Studio Visit: Alice Ritter’s Home and Workspace

While we imagine that working at the 38th Street Fashion Incubator is inspiring, but with this loft, it's a wonder Alice Ritter doesn't design from home every day.

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Jenni Avins
Although we imagine working in a studio at the 38th Street Fashion Incubator must be plenty inspiring, if we had a loft like Alice Ritter's we might just work from home everyday.
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Alice shares the Williamsburg loft with her husband Paul, who is Elle's Art Director. Indeed, their apartment feels like a living editorial spread: filled with sunlight, crisp colors, and quirky sources of inspiration. Cluttered? Never.
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Jenni Avins
Paul isn't Alice's only companion in the space. This is Iggy, Alice's eleven-and-a-half year-old Dachsund. Paul bought him for Alice as a gift shortly after she moved to New York from France. "He told me he was going to buy brunch," she says. "And he came back with Iggy in a box."
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Jenni Avins
At one end of the apartment, both Alice and Paul have small work-spaces, separated from the rest of the loft by a large bookshelf. Old-fashioned lithographs and line drawings decorate Alice's corner.
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Jenni Avins
Depending on what she's working on, Alice's walls also benefit froman ever-changing array of swatches, archival images, and tear sheets from magazines.
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Jenni Avins
A few of Alice's favorite design elements: laces, stripes, and lots of colors to play with.
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Jenni Avins
Once Alice removes fabric swatches from a working wall or mood board, she archives them in transparent glass jars for later use -- plus, they make for pretty decoration.
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Jenni Avins
Less picturesque, but no less useful: binders and bins hold past sketches, fabrics, and print developments, and archived images for inspiration.
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Jenni Avins
Tools of the trade: Fabric swatches, the ubiquitous pink measuring tape, and Alice's pencil of choice -- the Staedtler Mars Lumograph.
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Jenni Avins
While ladylike sketches and swatches decorate Alice's corner of the workspace, Paul's is a little more rock n' roll. He's a big fan of Eddie Van Halen, Alice says, and even replicates his guitars from scratch. "Why not?" Alice exclaims with a laugh.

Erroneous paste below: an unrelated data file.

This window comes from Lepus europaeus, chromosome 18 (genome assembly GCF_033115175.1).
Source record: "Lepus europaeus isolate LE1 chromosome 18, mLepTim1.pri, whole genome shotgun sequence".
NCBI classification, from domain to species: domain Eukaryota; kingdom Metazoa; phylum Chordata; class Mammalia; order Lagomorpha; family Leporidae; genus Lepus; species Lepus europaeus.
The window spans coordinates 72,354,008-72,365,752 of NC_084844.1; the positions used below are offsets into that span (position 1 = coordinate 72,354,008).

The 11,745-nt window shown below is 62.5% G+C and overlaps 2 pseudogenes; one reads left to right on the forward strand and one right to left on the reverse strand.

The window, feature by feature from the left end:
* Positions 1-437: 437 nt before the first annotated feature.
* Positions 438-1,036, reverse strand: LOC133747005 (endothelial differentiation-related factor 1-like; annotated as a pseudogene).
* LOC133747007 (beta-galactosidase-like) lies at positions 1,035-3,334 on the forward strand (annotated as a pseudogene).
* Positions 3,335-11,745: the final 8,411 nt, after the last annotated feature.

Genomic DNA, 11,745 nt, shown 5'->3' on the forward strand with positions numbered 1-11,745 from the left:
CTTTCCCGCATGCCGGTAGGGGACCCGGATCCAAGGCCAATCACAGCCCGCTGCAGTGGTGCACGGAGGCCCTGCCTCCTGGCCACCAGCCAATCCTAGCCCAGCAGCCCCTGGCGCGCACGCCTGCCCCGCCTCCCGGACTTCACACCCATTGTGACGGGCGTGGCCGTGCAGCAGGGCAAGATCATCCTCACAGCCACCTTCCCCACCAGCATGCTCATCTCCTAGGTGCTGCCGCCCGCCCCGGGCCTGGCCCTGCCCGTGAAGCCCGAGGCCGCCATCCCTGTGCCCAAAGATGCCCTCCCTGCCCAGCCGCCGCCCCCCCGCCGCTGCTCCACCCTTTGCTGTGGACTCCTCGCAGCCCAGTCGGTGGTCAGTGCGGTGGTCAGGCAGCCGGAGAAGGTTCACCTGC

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Jenni Avins
The entire family is musically inclined. Iggy was named for Iggy Pop, and the piano pictured belongs to Alice.
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Jenni Avins
Alice received the piano as a gift in 2009, after a long hiatus from playing. "It's funny," she says, of the musical instinct. "You think you can live without it, but now that it's back, I'm happy."
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Jenni Avins
Alice plays every day, and says she's feeling Beethoven's sonatas at the moment.
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Jenni Avins
Inspirations, his and hers, old and new, rest on a shelf above the piano: the Final Testament of Marie Antoinette, accompanied by an army of robots.
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Jenni Avins
Art, literature, music, light, and a comfy seat. What more could one desire, in the corner of the living room?
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Jenni Avins
Upon closer look, many of the books are actually filled with recipes. "We are both into cooking," says Alice. "I'm more of a baker, but I can't do that all the time. We would be enormous!"
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Jenni Avins
"I'm really good at vinaigrette," says Alice, pictured here at her kitchen counter. She says she mixes a tablespoon of Dijon mustard with a bit of salt and pepper, and a few tablespoons of good vinegar. Then, she adds olive oil and beats it all together before drizzling it over a salad. "It's something in France," she says, seated at the kitchen counter, "that we eat with almost every meal."
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